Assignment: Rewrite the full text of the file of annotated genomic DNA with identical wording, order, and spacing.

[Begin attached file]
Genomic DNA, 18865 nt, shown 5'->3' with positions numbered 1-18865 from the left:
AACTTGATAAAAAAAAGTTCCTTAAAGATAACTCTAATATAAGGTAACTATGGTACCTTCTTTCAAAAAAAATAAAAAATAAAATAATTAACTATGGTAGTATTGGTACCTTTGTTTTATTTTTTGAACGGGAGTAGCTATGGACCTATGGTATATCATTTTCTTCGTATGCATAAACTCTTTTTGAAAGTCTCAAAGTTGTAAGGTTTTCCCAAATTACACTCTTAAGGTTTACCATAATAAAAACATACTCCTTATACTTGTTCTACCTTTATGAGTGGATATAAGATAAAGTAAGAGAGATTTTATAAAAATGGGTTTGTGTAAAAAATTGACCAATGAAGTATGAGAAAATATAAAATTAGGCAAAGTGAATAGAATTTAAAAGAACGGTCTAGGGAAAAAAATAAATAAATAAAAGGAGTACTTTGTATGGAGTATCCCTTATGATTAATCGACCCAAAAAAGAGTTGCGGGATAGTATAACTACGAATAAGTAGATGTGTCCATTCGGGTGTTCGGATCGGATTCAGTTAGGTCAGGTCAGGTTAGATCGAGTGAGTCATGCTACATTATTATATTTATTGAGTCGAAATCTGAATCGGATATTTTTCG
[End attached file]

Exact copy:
Genomic DNA, 18865 nt, shown 5'->3' with positions numbered 1-18865 from the left:
AACTTGATAAAAAAAAGTTCCTTAAAGATAACTCTAATATAAGGTAACTATGGTACCTTCTTTCAAAAAAAATAAAAAATAAAATAATTAACTATGGTAGTATTGGTACCTTTGTTTTATTTTTTGAACGGGAGTAGCTATGGACCTATGGTATATCATTTTCTTCGTATGCATAAACTCTTTTTGAAAGTCTCAAAGTTGTAAGGTTTTCCCAAATTACACTCTTAAGGTTTACCATAATAAAAACATACTCCTTATACTTGTTCTACCTTTATGAGTGGATATAAGATAAAGTAAGAGAGATTTTATAAAAATGGGTTTGTGTAAAAAATTGACCAATGAAGTATGAGAAAATATAAAATTAGGCAAAGTGAATAGAATTTAAAAGAACGGTCTAGGGAAAAAAATAAATAAATAAAAGGAGTACTTTGTATGGAGTATCCCTTATGATTAATCGACCCAAAAAAGAGTTGCGGGATAGTATAACTACGAATAAGTAGATGTGTCCATTCGGGTGTTCGGATCGGATTCAGTTAGGTCAGGTCAGGTTAGATCGAGTGAGTCATGCTACATTATTATATTTATTGAGTCGAAATCTGAATCGGATATTTTTCG